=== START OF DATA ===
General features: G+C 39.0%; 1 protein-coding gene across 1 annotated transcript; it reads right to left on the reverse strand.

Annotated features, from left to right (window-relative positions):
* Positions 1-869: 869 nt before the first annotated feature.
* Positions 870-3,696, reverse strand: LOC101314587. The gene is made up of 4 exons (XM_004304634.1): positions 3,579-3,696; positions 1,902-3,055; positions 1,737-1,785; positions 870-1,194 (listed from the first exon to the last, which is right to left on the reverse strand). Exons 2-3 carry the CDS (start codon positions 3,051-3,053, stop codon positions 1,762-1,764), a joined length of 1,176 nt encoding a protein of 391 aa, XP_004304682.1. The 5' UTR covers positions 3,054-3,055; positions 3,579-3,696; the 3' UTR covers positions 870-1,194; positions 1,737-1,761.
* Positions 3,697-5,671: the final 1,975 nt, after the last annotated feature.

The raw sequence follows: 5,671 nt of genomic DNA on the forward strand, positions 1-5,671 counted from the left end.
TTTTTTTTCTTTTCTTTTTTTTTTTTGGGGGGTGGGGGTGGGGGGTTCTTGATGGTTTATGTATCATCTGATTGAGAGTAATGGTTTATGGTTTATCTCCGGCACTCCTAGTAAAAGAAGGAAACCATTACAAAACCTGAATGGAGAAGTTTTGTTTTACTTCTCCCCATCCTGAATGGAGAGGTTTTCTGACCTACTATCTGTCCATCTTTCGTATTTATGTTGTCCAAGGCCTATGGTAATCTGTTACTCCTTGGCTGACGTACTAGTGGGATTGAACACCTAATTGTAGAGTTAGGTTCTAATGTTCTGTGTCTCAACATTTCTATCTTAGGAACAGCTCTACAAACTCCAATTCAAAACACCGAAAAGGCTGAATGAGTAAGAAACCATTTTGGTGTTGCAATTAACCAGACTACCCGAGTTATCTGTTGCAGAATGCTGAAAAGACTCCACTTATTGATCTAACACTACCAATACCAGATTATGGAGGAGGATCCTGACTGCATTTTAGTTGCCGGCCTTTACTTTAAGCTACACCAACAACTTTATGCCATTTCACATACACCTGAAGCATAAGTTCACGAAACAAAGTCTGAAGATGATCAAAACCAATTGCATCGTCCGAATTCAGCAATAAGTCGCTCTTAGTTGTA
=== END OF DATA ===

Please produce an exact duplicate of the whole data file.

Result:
General features: G+C 39.0%; 1 protein-coding gene across 1 annotated transcript; it reads right to left on the reverse strand.

Annotated features, from left to right (window-relative positions):
* Positions 1-869: 869 nt before the first annotated feature.
* Positions 870-3,696, reverse strand: LOC101314587. The gene is made up of 4 exons (XM_004304634.1): positions 3,579-3,696; positions 1,902-3,055; positions 1,737-1,785; positions 870-1,194 (listed from the first exon to the last, which is right to left on the reverse strand). Exons 2-3 carry the CDS (start codon positions 3,051-3,053, stop codon positions 1,762-1,764), a joined length of 1,176 nt encoding a protein of 391 aa, XP_004304682.1. The 5' UTR covers positions 3,054-3,055; positions 3,579-3,696; the 3' UTR covers positions 870-1,194; positions 1,737-1,761.
* Positions 3,697-5,671: the final 1,975 nt, after the last annotated feature.

The raw sequence follows: 5,671 nt of genomic DNA on the forward strand, positions 1-5,671 counted from the left end.
TTTTTTTTCTTTTCTTTTTTTTTTTTGGGGGGTGGGGGTGGGGGGTTCTTGATGGTTTATGTATCATCTGATTGAGAGTAATGGTTTATGGTTTATCTCCGGCACTCCTAGTAAAAGAAGGAAACCATTACAAAACCTGAATGGAGAAGTTTTGTTTTACTTCTCCCCATCCTGAATGGAGAGGTTTTCTGACCTACTATCTGTCCATCTTTCGTATTTATGTTGTCCAAGGCCTATGGTAATCTGTTACTCCTTGGCTGACGTACTAGTGGGATTGAACACCTAATTGTAGAGTTAGGTTCTAATGTTCTGTGTCTCAACATTTCTATCTTAGGAACAGCTCTACAAACTCCAATTCAAAACACCGAAAAGGCTGAATGAGTAAGAAACCATTTTGGTGTTGCAATTAACCAGACTACCCGAGTTATCTGTTGCAGAATGCTGAAAAGACTCCACTTATTGATCTAACACTACCAATACCAGATTATGGAGGAGGATCCTGACTGCATTTTAGTTGCCGGCCTTTACTTTAAGCTACACCAACAACTTTATGCCATTTCACATACACCTGAAGCATAAGTTCACGAAACAAAGTCTGAAGATGATCAAAACCAATTGCATCGTCCGAATTCAGCAATAAGTCGCTCTTAGTTGTA